LETTER: Fracking brings problems for many, prosperity to few
To the Editor:
I’ve read [Tuesday’s] article on how Mr. [Jim] Womack defended fracking at the public policy luncheon. Could it possibly be true that the average five million gallons required by each fracking well would be easily available from the Deep River? North Carolina has more drought problems each year. I cross the Deep River when I drive to Sanford. I see rocks, but little water.
I challenge Mr. Womack’s idea that fracking brings prosperity. It brings money to a few, but it ruins the environment for everybody within 15 miles. About 30 percent of fracking wells leak. Pennsylvania, which had a $392 billion tourist and farming industry, lost much of that, and the fracking brought in only $22 billion.
I’ve admired Lee County’s strategy of attracting clean industry. Fracking creates an industrial landscape, quite dirty. The fracking wastewater, as new studies show, is a huge problem. Once it’s polluted and radioactive, I doubt it could be safely handled so that our land, water and air were free of its pollution. In Pennsylvania, the fracking companies pay people not to talk about their new health problems. They have to pay huge fees to have drinking water trucked in. Children couldn’t go to school or people get to the hospital for several weeks while all the fracking equipment was brought in.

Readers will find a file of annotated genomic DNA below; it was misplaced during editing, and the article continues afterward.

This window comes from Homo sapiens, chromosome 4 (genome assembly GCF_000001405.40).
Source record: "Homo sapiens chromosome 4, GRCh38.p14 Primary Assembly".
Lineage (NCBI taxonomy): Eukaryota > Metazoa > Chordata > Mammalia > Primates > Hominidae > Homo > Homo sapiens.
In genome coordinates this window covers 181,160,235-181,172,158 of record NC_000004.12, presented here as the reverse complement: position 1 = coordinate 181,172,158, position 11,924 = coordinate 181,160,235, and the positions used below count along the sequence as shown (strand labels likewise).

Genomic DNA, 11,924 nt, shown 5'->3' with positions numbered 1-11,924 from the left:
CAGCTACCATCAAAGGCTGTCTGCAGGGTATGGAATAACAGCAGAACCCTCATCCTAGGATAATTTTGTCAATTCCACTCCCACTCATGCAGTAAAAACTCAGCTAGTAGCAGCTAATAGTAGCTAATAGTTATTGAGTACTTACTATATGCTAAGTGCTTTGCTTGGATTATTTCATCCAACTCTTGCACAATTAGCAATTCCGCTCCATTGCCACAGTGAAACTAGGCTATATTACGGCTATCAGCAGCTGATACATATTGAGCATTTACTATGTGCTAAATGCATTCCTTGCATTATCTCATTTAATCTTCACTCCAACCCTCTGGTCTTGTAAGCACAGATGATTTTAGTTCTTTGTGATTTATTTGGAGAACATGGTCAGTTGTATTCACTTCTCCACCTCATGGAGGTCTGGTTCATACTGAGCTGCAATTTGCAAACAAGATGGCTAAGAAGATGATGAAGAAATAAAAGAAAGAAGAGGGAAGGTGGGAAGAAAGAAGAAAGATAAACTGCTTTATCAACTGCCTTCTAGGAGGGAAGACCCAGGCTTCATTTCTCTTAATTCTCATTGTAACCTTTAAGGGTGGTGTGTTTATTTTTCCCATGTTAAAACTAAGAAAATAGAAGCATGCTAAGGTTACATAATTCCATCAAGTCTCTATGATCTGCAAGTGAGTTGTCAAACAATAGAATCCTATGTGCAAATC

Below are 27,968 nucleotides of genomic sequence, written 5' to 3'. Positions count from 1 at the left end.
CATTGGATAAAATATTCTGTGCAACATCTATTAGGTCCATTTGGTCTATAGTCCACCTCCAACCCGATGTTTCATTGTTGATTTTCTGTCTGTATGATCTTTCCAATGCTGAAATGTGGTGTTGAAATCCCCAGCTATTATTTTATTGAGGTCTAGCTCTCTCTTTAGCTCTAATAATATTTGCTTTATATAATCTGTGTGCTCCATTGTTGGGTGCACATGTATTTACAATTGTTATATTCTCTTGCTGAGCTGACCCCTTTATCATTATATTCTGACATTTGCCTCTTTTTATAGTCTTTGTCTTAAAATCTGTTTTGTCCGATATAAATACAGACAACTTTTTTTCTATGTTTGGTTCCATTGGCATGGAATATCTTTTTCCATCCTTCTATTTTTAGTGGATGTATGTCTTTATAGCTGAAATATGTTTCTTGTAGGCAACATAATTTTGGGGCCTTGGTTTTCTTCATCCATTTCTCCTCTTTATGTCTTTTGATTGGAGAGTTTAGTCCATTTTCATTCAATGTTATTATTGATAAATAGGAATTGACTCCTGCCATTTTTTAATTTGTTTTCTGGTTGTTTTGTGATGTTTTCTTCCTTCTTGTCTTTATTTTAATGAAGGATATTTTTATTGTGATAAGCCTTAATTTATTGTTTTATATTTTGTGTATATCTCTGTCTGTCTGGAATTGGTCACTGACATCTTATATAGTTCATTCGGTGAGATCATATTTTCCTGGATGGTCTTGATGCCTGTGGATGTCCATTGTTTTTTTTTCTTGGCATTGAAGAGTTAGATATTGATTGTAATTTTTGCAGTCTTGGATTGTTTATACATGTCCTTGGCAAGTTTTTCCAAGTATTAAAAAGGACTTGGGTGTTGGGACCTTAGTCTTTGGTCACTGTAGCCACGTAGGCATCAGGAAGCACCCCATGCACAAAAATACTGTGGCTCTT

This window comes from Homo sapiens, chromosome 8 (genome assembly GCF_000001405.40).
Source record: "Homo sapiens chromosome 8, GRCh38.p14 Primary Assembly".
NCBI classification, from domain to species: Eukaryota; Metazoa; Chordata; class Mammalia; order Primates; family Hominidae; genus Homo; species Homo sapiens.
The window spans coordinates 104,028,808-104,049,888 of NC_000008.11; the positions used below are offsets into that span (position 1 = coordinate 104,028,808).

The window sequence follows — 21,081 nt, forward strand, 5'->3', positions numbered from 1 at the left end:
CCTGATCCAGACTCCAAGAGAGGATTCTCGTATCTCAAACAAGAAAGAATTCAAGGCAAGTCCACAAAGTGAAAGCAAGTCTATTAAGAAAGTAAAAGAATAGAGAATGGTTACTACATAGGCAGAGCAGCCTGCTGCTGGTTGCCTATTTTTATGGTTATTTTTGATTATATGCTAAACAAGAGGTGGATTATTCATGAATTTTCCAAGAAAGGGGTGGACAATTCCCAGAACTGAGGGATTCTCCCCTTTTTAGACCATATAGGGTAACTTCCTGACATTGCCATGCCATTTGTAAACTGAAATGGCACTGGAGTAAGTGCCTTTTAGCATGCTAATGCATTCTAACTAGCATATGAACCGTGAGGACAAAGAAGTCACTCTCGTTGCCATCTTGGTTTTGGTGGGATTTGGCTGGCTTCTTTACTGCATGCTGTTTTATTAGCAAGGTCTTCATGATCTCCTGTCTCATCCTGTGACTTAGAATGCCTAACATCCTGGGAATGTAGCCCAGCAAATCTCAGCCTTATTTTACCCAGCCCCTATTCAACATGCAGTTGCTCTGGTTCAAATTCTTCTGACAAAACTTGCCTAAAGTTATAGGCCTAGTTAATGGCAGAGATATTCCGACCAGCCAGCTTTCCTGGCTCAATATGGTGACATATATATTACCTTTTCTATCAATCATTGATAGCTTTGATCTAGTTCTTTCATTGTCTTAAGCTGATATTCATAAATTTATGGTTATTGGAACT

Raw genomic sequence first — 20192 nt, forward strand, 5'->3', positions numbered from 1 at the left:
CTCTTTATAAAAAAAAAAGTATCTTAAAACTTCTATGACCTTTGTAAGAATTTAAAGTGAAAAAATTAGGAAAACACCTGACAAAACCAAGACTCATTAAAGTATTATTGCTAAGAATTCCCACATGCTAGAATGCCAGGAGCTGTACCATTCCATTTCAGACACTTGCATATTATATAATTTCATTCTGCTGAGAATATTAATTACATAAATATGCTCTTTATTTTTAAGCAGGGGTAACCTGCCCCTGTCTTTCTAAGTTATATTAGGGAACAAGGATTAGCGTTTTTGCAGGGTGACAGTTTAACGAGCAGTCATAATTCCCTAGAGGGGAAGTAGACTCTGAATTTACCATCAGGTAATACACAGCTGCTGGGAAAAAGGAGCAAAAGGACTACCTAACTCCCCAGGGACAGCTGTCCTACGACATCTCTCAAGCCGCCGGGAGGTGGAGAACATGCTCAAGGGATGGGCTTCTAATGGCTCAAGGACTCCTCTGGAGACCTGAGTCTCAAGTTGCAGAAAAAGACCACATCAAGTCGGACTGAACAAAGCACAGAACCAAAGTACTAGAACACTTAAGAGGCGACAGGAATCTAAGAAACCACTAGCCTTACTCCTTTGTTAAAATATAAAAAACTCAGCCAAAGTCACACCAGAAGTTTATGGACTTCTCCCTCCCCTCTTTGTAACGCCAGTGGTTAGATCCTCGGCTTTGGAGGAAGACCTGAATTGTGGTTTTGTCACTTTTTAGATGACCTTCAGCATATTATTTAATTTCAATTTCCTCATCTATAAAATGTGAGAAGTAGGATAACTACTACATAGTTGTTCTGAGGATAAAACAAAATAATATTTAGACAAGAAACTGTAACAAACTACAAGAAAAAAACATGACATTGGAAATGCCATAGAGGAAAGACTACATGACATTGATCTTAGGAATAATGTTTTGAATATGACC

Thank you for publishing more information, which is increasingly available, for example the recent Duke University study. I wouldn’t recommend your paper or its readers rely either on Mr. Womack’s “facts” or what our DENR has to say. They’ve been rendered powerless by the rush to frack. They turned back an EPA grant designed to ensure our water wasn’t polluted by fracking, and weren’t given the opportunity, the staff or the time to study the issue carefully.